The whiplash from the double take hurt my neck. I really couldn't believe I was reading that Finish Line (NASDAQ:FINL) is acquiring Genesco (NYSE:GCO).

The only good thing coming from this development is that Genesco shareholders are getting an offer that is $5.50 higher than the unsolicited bid Foot Locker (NYSE:FL) made in April. However, this still is a very bad idea by Finish Line. And, right now at least, the market seems to agree with me; the stock is down almost 15% from the price before the announcement was made. Let's see why the market is voting against it.

Of all the things that don't make sense to me, the price isn't one of them. At $54.50 per share, Finish Line says it will be paying about $1.5 billion in enterprise value for Genesco. That makes the price-to-sales ratio just under 1 and puts the EV/EBITDA ratio at about 8. According to these metrics, at least, the price isn't outrageous.

It was a pretty balance sheet
Over the past few years, financial performance has been a rollercoaster ride. In 2004 and 2005, margins increased and things looked rosy indeed. However, in 2006 and into 2007, margins have been on the decline and growth has been slowing.

Fortunately, the company had a balance sheet without any debt. With growth slowing and the income statement deleveraging, it's a good thing Finish Line didn't have to worry about making those fixed interest payments. That luxury is no longer there and, quite frankly, it's turned a bad situation into a worse one.

Finish Line is making the acquisition in cash. With only $62.9 million on its balance sheet, it's taking on debt to finance the rest. According to management, it expects the "debt to EBITDA ratio to be in the mid-five times area" for the new company. Given the data, I calculate the ratio to be 5.7. That seems very high for a retailer. Let's see what other retailers are this highly levered.







Finish Line*



Pep Boys (NYSE:PBY)



Rite Aid (NYSE:RAD)



Movie Gallery (NASDAQ:MOVI)



Data from Capital IQ, a division of Standard & Poor's, on a trailing basis.
*Author's calculation assuming 8% interest rate on the debt. The company did not disclose the interest rate.

This is not exactly a star-studded lineup. These companies are struggling, and their debt loads are not helping.

That severely levered balance sheet adds way more risk to the equation. FINL is an inconsistent operator. That's not what you want if you have a big ol' slab of debt staring you in the face. We've all heard that higher risk can bring higher reward, but this seems to be simply higher risk.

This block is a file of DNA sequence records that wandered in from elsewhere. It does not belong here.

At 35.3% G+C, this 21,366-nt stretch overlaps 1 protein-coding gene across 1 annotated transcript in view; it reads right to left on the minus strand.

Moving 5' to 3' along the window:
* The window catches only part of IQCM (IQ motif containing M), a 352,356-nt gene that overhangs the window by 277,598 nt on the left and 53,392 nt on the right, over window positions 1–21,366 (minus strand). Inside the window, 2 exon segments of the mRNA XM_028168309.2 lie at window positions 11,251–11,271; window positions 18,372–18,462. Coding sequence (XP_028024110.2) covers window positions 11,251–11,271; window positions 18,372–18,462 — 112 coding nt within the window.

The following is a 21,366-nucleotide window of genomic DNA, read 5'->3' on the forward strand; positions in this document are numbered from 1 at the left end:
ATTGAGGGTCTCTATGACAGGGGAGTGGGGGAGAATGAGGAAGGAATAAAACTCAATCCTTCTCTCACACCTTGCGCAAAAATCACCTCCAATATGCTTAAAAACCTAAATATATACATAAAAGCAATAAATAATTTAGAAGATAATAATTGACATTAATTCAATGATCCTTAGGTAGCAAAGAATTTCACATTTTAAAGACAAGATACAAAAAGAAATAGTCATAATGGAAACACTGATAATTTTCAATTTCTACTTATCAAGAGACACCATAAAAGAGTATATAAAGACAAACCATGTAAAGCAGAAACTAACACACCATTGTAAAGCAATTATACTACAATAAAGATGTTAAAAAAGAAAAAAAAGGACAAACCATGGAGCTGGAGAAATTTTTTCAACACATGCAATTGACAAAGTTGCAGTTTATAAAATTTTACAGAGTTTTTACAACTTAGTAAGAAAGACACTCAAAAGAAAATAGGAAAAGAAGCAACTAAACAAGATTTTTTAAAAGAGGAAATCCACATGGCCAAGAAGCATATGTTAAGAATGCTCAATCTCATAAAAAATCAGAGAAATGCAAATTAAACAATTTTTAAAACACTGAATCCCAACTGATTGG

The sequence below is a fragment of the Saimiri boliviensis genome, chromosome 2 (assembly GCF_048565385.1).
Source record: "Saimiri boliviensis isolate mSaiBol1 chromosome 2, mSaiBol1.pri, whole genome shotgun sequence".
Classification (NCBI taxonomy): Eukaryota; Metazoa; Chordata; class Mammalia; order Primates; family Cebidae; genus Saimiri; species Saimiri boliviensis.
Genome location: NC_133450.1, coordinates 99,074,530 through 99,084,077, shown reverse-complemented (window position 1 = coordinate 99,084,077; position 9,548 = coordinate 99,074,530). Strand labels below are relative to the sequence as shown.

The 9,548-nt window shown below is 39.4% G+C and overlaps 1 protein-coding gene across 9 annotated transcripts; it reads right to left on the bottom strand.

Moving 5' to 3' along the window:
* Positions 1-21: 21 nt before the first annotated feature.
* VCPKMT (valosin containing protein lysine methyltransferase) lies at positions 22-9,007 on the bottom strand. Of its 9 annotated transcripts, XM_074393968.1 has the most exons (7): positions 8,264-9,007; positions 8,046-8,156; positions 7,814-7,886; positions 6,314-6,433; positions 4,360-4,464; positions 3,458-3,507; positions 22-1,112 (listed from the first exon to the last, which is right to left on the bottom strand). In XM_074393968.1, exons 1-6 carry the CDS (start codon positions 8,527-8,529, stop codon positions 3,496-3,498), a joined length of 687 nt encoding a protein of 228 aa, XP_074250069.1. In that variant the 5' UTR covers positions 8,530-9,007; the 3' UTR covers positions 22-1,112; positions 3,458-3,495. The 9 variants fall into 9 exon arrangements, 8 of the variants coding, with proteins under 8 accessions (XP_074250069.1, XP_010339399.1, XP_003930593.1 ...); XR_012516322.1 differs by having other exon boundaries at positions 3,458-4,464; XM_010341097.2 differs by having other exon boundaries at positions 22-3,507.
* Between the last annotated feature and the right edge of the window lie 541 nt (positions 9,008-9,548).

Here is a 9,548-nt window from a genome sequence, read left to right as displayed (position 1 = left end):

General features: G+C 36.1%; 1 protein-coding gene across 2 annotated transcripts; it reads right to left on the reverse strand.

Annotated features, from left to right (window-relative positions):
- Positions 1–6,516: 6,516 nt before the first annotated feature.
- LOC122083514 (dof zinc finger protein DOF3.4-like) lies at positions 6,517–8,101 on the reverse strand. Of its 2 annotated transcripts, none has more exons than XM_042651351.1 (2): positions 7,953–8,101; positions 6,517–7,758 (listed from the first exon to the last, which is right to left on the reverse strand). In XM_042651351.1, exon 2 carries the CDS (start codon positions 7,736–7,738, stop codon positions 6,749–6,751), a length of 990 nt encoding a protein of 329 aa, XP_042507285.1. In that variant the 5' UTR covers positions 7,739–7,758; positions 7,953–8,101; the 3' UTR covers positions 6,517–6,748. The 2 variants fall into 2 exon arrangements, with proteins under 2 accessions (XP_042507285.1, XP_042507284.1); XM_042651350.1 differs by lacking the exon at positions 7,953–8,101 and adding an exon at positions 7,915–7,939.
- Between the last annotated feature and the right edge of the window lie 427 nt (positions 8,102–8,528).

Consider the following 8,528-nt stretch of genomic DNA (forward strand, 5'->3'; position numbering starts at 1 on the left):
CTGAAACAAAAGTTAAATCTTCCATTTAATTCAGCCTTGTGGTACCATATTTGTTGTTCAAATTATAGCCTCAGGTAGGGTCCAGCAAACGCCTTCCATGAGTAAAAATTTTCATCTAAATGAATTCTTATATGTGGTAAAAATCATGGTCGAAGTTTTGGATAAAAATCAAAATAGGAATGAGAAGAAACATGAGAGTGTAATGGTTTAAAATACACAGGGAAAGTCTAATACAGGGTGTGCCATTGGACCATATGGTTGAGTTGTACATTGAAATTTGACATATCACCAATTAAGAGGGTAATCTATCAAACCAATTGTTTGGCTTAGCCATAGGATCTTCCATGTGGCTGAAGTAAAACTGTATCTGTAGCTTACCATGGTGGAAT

Oh, well. It was a pretty balance sheet.

A growth story?
In the transcript of the conference call, management commented that "while this transaction is about growth, not cost savings, this scale does provide us with some opportunities for increased efficiencies." I don't think this can really be about growth. But management can't say that in front of a crew of Wall Street analysts. How is management going to sell the idea?

It's funny, but there wasn't much data about growth expectations. Perhaps it's too early. Still, the cost savings have been quantified. I just find that interesting.

Neither of these two retailers is growing very quickly, and I don't expect that to change just because they've joined together. This has to be about scale and cost savings. Perhaps Finish Line can kick-start its growth a little, but the more important thing that needs to be done is to generate operating leverage. That's because margins are going to have to expand to pay the interest and to pay down that debt load.

Strong cash flows?
So far, we've learned that the balance sheet will be weakened, creating extra risk, and that the deal is about growth, although operating efficiencies seem more important. But there is one more gem from the transcript: "We remain confident that our strong free cash flow from operations following the transaction will allow us to reduce our net debt and fully fund our growth initiatives."

Last year, these companies were not big free cash flow generators. Between the two of them, they generated $2 million in free cash flow. Yes, I could make some adjustment for growth and maintenance capital expenditures. And, yes, last year could have been an anomaly, as they have generated more free cash flow in prior years. But you know, it looks like an uphill battle. I don't see that heavy debt load being paid down for quite a while, so those operating improvements had better come quickly.

As I look at the data, all I can ask is: Why? Why would Finish Line pursue this acquisition? How much reward is there for all of the risk it seems to be taking? I don't see it. I wasn't a big fan Finish Line before, and should this acquisition be approved, I would be even less of one.

I think that's why the market is voting with its dollars today and selling off shares. And I wonder what the activist shareholder hoping the company would go private is thinking today.

For more on Finish Line and Genesco, check out:

Retail editor and Inside Value team member David Meier is ranked 8,405 out of 30,613 rated investors in CAPS and does not own shares in any of the companies mentioned. You can view his TMF profile here. The Fool takes its disclosure policy very seriously.